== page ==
This is true, in the case of Area 51. Or they didn't discourage it, at least.
posted by empath at 4:27 PM on April 4, 2011


Laugh all you want, doubters, but I will tell you this. If one of you happens to be abducted, as I was, you'd better hope that you keep a small supply of lube on you at all times. While the probing itself isn't bad, alien lube tend to sting a bit and has an odd odor that lingers for several weeks.
posted by perhapses at 4:33 PM on April 4, 2011


"How much would this cost and how would one justify the cost?"

It would be incredibly expensive, and require a great many engineering and scientific breakthroughs to achieve. Interstellar travel might be out of our reach for centuries, and be really hard even then. But there's nothing about it that would break the laws of physics, so it should be possible. As for justifying the cost, I dunno. Humans are always doing crazy stuff like building pyramids, counting stars and constructing ever larger particle accelerators. Maybe someone will eventually go to the stars just because they can.

"Man, I probably made a decimal place error somewhere - this site claims it would take 165,000 years, assuming constant speed."

Well yeah, but that's space shuttle speed. I'm talking about constant acceleration - speed that increases at a constant rate.
posted by Kevin Street at 6:08 PM on April 4, 2011


I know what acceleration is. I re-ran the numbers but this article is a lot more thorough.
posted by muddgirl at 6:17 PM on April 4, 2011


Thus the observer is reporting an Unidentified Flying Object - UFO.

In the sense that it was unidentified but I hate when people pretend that they don't know that the usual connotation of UFO is alien spaceship.

As noted in the post, others witnessed something as well -- and were seemingly able to capture photos of what they saw

Funny how said photographer only noticed the massive alien spaceship after the photos were developed.
posted by IvoShandor at 7:01 PM on April 4, 2011


Well yeah, but that's space shuttle speed. I'm talking about constant acceleration - speed that increases at a constant rate.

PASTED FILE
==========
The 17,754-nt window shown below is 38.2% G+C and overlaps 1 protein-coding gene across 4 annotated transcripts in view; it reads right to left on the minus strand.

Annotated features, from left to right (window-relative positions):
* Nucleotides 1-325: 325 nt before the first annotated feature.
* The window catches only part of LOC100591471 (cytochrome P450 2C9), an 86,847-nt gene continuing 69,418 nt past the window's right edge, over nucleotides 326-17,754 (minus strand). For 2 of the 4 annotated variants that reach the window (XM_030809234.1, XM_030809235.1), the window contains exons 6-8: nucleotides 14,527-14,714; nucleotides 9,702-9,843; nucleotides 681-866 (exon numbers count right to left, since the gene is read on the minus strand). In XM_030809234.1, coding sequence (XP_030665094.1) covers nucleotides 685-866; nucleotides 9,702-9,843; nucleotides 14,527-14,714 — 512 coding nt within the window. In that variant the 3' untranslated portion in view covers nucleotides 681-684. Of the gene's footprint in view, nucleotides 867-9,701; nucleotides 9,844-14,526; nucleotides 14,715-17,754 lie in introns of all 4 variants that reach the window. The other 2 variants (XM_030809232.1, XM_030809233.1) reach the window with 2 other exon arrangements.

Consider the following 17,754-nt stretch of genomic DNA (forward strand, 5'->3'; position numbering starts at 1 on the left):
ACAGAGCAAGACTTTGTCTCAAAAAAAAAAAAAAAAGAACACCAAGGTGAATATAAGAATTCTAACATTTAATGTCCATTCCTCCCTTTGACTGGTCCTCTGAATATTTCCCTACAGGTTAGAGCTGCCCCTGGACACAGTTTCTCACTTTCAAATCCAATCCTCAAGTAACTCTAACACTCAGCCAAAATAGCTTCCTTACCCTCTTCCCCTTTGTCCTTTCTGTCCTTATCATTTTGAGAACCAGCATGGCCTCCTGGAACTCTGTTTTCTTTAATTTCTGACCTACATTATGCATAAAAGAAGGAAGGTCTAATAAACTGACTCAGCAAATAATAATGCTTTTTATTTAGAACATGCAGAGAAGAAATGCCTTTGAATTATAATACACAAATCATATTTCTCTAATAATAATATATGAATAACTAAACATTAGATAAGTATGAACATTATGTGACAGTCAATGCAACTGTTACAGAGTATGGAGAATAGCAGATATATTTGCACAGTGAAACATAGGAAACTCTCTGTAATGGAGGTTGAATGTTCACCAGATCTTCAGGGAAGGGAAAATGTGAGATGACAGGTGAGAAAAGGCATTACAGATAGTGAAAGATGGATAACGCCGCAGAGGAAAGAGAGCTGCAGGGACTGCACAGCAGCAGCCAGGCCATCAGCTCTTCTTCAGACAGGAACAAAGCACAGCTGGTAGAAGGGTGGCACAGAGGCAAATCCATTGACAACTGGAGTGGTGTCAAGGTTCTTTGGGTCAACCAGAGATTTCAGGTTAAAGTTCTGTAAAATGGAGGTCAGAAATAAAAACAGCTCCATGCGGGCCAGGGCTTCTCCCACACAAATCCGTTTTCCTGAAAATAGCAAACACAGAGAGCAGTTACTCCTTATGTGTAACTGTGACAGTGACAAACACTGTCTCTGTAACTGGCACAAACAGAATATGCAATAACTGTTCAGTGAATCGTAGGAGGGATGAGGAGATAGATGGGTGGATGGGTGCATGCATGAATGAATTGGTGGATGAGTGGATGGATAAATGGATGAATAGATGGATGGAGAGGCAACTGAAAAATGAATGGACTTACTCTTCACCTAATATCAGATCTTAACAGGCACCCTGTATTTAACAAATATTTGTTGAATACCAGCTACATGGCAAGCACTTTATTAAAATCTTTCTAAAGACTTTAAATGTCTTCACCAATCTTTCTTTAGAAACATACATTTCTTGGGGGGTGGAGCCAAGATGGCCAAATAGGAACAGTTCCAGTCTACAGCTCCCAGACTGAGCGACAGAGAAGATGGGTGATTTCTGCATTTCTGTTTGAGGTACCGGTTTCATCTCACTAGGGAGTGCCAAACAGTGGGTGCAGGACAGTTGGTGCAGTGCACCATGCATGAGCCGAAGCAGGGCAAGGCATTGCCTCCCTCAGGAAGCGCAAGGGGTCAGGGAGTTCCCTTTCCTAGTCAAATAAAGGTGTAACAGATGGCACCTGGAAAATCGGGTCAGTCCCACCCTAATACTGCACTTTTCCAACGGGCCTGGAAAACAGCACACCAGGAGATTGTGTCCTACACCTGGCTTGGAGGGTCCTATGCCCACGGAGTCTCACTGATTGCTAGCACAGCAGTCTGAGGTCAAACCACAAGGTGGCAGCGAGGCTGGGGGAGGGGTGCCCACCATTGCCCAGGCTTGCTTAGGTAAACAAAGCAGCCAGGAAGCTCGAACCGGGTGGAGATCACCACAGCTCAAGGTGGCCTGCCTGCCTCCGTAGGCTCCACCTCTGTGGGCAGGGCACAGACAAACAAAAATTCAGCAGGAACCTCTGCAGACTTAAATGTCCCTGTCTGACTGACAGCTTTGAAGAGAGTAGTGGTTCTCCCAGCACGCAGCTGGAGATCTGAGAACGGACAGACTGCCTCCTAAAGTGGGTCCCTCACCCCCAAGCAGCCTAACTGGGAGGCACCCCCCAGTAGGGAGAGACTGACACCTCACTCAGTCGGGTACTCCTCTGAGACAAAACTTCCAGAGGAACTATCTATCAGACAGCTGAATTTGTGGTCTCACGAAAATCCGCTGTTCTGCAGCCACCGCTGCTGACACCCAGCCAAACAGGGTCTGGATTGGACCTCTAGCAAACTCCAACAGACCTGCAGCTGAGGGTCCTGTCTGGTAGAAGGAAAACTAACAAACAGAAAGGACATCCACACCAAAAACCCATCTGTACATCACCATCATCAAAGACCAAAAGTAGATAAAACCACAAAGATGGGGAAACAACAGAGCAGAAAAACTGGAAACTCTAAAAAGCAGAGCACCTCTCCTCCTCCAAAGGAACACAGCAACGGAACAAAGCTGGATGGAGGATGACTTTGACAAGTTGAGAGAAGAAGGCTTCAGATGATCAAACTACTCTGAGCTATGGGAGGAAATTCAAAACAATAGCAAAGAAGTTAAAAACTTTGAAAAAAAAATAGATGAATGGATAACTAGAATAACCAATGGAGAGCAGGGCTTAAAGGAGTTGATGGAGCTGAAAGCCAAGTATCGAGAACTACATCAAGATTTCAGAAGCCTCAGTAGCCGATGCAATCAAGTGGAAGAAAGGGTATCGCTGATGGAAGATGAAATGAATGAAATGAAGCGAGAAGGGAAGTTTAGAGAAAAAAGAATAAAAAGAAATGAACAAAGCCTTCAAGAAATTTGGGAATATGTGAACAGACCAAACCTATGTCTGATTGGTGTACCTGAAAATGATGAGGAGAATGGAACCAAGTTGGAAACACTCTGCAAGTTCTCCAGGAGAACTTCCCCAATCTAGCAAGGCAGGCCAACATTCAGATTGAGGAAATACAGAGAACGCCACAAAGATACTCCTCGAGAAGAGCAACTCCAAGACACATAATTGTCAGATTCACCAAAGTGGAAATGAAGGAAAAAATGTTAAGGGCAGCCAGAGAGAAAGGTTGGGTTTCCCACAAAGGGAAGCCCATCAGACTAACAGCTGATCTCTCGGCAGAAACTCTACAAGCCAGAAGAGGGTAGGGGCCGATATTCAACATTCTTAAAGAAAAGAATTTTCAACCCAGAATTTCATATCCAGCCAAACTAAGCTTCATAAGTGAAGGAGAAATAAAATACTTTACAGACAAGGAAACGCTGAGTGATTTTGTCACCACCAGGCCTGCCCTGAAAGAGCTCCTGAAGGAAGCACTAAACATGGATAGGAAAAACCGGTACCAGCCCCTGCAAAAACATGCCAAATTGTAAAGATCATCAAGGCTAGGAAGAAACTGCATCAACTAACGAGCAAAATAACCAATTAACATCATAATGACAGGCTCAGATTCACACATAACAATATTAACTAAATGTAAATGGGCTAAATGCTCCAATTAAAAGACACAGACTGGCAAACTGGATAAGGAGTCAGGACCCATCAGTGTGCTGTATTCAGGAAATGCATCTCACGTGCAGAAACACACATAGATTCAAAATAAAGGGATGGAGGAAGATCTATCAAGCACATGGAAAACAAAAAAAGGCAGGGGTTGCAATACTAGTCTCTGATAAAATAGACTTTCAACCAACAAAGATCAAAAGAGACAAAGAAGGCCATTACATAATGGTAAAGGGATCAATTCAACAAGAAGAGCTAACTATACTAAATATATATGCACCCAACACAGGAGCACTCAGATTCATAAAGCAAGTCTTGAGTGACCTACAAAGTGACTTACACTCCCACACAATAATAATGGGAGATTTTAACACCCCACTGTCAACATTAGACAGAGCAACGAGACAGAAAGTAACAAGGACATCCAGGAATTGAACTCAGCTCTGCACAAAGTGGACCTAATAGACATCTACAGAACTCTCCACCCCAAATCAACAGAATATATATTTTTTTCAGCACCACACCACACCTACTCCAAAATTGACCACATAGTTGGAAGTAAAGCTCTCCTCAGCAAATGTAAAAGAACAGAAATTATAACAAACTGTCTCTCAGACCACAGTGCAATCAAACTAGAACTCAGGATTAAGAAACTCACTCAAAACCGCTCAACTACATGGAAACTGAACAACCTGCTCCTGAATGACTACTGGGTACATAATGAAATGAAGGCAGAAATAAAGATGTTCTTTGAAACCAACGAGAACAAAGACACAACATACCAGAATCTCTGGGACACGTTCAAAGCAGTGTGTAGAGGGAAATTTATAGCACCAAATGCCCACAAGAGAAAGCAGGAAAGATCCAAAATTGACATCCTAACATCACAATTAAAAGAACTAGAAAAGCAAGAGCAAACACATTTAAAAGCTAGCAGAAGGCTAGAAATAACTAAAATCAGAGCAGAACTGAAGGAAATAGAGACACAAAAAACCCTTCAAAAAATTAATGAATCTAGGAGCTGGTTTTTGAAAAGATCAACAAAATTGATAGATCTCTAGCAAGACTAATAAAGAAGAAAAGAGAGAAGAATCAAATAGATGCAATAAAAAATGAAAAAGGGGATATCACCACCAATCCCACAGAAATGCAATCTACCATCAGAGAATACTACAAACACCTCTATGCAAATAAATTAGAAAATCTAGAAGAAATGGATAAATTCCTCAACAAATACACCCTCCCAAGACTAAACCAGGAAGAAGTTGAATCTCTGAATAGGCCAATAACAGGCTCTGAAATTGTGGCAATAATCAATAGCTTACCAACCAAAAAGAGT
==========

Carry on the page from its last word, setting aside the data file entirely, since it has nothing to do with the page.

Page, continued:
Acceleration doesn't actually increase relative velocity at a constant rate; it approaches the speed of light asymptotically. Plus you have to start slowing down halfway there if you don't want to blow up the planet when you land.
posted by empath at 7:17 PM on April 4, 2011


I haven't the faintest if UFOs and aliens are out there or not. I've never seen any. However, given the total skepticism going on about anything even a tiny bit weird, I suspect nobody would buy aliens landing unless they landed on the White House lawn at noon on a Wednesday. And even then most wouldn't buy it. The vast majority won't believe no matter what proof there is of anything.

And I hope for the sake of the aliens that they don't, because some human beings can't stand and want to kill members of their own species with a slightly different skin color, just for being different. We sure as fuck can't handle anyone with three tentacles and six eyes showing up here, can we?
posted by jenfullmoon at 8:51 PM on April 4, 2011 [1 favorite]


I have plenty of three tentacled, six-eyed friends. I resent your accusation that I am prejudiced against them.
posted by bondcliff at 9:10 PM on April 4, 2011


"What I'm doing right now is orbiting and the thing is just orbiting on top of me also"

Is he saying that he was flying around in circles here?
posted by dabitch at 10:51 PM on April 4, 2011


The thing that bothers me about the Drake equation is that it seems to vastly overestimate the likelihood of intelligent life developing. If we look at our own case, we have exactly one species of life capable of releasing detectable signs into space. That's one species out of how many millions in existence now, and how many more that died out before we showed up? So shouldn't we consider the possibility of such lifeforms developing as one in 100 million or whatever it is? And if that's the case, then the odds of other forms of intelligent life in our galaxy become very remote.

Unless I'm misunderstanding how this works, and if so some then somebody please correct me.
posted by Kraftmatic Adjustable Cheese at 11:49 PM on April 4, 2011


Is he saying that he was flying around in circles here?

Yeah, it sounds like he was imagining bright lights hovering over him and was trying to veer away from them.

If he had been driving a Volvo down a highway, there would have been a crash and a wrecked car and a body, not a story. An autopsy might have revealed a stroke or carbon monoxide poisoning, something like that.